- Net charge-offs of $11.4 million represented 0.45% of average loans, up from 0.43% in 2Q20. Net charge-offs exceeded the provision for legacy loans by roughly $3.4 million, but with the additional reserves on acquired PCD loans, the allowance for loan losses increased $65.4 million or 20.5% to $384.7 million. The ACL declined to 3.25% of loans held-for-investment from 3.41% at the end of the prior quarter. If we exclude PPP loans from the analysis, the ratio of ACL to loans-held-for-investment was 3.38% at September 30, 2020 compared to 3.55% at June 30, 2020.
- Inflows to nonaccrual increased to $18.4 million in 3Q20 from $10.7 million in 2Q20. The growth was largely driven by commercial & construction loans, which saw inflows rise $3.9 million sequentially due to a $3.5 million construction loan in Puerto Rico, and a $2.4 million increase in residential mortgage loan inflows. NPLs remained fairly stable in most loan categories, though construction NPLs climbed advanced roughly $3.5 million due to the aforementioned $3.5 million loan in PR, while commercial mortgage NPLs dipped $4.4 million. This resulted in a $2.7 drop in NPLs. There was also a $7.3 million decrease in OREO and a $0.5 million reduction in other repossessed property. Performing TDRs declined $3.0 million or 0.7% sequentially. Consequently, total NPAs decreased approximately $13.5 million or 1.9% LQ. NPAs/Assets fell to 1.57% at September 30, 2020 from 2.16% at June 30, 2020.
- First BanCorp’s direct exposure to Puerto Rico government debt climbed from $203.5 million last quarter to $400.3 million. The bulk of this exposure – $335.3 million or 83.8% – is to municipalities, not the central government.
- Gross loans held-for-investment advanced $2.5 billion or 26.5% linked-quarter, driven by the addition of $2.6 billion in loans from the BSPR acquisition. The Puerto Rico region saw an increase of $2.5 billion while Florida climbed $3.2 million and the Virgin Islands experienced a decline of $3.4 million. The majority of growth in the portfolio was in the commercial segment (up $1.5 billion), and the residential mortgage (+$747 million) segments. The consumer segment was up a more modest $258 million.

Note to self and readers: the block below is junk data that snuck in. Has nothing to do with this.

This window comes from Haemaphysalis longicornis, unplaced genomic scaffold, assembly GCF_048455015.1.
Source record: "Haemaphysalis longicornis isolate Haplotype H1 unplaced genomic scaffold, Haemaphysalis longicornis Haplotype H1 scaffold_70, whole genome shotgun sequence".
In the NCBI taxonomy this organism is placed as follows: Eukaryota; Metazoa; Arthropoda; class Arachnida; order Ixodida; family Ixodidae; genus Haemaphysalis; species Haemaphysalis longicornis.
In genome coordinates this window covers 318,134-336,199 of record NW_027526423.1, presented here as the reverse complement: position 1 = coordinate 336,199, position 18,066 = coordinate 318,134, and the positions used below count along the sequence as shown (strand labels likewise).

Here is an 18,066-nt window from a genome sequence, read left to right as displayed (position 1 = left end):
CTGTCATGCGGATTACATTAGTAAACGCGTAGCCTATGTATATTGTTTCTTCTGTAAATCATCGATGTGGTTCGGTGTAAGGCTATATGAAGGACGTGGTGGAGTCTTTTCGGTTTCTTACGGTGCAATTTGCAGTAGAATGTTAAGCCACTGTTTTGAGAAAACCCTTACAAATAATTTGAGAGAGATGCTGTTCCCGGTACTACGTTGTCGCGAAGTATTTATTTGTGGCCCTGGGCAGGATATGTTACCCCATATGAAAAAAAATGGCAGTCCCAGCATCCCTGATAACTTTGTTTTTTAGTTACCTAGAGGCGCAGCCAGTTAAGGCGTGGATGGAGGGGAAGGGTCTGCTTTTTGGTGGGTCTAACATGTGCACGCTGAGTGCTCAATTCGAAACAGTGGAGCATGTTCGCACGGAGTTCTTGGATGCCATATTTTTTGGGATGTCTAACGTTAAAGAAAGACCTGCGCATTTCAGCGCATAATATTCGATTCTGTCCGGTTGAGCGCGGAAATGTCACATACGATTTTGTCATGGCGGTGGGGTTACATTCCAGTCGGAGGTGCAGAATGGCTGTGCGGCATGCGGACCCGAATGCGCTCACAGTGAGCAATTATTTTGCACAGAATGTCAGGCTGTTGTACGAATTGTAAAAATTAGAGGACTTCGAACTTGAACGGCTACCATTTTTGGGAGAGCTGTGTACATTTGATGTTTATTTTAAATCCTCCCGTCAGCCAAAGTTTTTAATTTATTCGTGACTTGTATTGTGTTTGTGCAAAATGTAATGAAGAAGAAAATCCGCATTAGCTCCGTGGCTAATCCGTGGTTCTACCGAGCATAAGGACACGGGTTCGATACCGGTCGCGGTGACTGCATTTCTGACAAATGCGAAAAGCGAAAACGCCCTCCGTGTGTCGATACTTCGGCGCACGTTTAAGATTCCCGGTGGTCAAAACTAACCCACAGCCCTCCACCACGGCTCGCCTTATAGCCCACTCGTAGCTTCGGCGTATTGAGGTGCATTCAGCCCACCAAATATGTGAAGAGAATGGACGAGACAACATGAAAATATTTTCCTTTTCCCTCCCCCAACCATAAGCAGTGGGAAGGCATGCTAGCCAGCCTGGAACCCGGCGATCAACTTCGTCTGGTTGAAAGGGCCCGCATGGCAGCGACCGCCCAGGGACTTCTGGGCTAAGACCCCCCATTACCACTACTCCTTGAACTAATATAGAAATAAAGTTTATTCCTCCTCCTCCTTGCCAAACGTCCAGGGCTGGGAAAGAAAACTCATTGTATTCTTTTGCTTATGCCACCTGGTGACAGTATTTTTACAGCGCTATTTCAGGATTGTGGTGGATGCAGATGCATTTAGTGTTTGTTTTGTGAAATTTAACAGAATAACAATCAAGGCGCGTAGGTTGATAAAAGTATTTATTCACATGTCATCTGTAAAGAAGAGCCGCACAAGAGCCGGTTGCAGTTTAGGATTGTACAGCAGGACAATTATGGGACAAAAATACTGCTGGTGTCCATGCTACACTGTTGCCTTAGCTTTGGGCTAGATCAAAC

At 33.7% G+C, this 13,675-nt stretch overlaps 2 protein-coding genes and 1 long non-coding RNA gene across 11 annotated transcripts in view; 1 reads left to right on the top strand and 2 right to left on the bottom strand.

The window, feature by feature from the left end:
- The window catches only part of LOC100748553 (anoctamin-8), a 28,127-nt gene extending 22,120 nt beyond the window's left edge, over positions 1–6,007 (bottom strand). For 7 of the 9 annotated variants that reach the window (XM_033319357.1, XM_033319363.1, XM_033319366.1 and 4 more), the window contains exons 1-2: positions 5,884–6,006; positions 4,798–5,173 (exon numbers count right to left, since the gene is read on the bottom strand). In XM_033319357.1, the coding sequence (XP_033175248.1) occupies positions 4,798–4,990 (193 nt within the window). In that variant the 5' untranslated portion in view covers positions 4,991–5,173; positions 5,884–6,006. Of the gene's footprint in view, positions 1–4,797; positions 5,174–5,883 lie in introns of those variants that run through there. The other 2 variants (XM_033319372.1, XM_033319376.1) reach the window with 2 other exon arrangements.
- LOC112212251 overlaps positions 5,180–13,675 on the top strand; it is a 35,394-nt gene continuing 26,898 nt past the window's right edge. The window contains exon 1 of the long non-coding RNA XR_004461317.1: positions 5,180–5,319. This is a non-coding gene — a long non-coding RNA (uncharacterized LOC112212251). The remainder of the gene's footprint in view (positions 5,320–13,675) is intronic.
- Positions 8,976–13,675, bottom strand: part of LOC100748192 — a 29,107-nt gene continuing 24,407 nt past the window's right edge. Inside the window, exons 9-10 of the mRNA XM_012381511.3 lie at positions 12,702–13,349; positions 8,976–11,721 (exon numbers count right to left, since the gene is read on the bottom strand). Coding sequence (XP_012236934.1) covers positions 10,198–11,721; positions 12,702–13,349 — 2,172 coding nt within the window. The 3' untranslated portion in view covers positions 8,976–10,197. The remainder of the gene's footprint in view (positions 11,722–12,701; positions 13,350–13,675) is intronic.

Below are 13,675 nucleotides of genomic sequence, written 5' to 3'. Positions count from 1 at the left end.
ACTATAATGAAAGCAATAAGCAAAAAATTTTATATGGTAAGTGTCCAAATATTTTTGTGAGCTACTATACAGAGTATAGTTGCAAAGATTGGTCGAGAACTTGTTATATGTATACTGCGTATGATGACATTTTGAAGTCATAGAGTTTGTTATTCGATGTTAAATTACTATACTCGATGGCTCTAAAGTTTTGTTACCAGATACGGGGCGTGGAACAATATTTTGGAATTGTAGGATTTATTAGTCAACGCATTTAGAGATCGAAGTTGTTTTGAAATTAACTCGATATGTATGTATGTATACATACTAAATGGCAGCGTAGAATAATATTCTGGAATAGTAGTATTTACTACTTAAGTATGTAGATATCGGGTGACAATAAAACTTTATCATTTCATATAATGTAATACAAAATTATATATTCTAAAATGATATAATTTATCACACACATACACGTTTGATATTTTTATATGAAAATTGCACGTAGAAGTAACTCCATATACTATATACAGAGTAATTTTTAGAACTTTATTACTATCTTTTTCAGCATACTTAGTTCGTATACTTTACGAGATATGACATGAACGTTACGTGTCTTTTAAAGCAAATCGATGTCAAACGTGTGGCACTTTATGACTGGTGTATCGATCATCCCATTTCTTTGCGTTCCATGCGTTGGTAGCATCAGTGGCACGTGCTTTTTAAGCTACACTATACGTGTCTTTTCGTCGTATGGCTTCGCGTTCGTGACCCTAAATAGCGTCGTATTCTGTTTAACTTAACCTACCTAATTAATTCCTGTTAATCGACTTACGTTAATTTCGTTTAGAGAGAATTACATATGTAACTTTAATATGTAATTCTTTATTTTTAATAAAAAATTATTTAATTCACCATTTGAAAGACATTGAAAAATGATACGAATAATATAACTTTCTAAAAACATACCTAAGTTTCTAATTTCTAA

- Loan originations, including renewals and draws from existing commitments, but excluding credit card utilization, increased from $902.9 million in 2Q20 to $971.1 million in 3Q20, an advance of roughly 7.6%. If we exclude PPP loan originations from both periods, originations grew 81.2% sequentially. Originations increased $217.0 million in the commercial and construction segment. The bank also saw a $75.8 million rise in residential mortgages, and a $135.6 million increase in consumer loan originations. Loan originations increased in all three of FBPs geographic regions, with the biggest increases occurring in the Puerto Rico and Florida. Originations in Puerto Rico grew $379.4 million sequentially (excluding PPP loans).
- Total deposits increased $4.5 billion or 42.1% LQ to $15.2 billion. Interest bearing deposits advanced $3.1 billion while noninterest bearing accounts grew $1.4 billion. The increase was primarily driven by the addition of $4.1 billion in deposits from the BSPR acquisition. Government deposits contributed growth of $782.9 million, $115.8 million, and $0.7 million in the Puerto Rico, Virgin islands, and Florida regions, respectively. Puerto Rico experienced a $3.7 billion rise in customer deposits. Meanwhile, Florida, and the US Virgin Islands regions posted declines of $30.3 million and $14.5 million, respectively. Brokered CDs and non-maturity deposits fell $56.0 million LQ.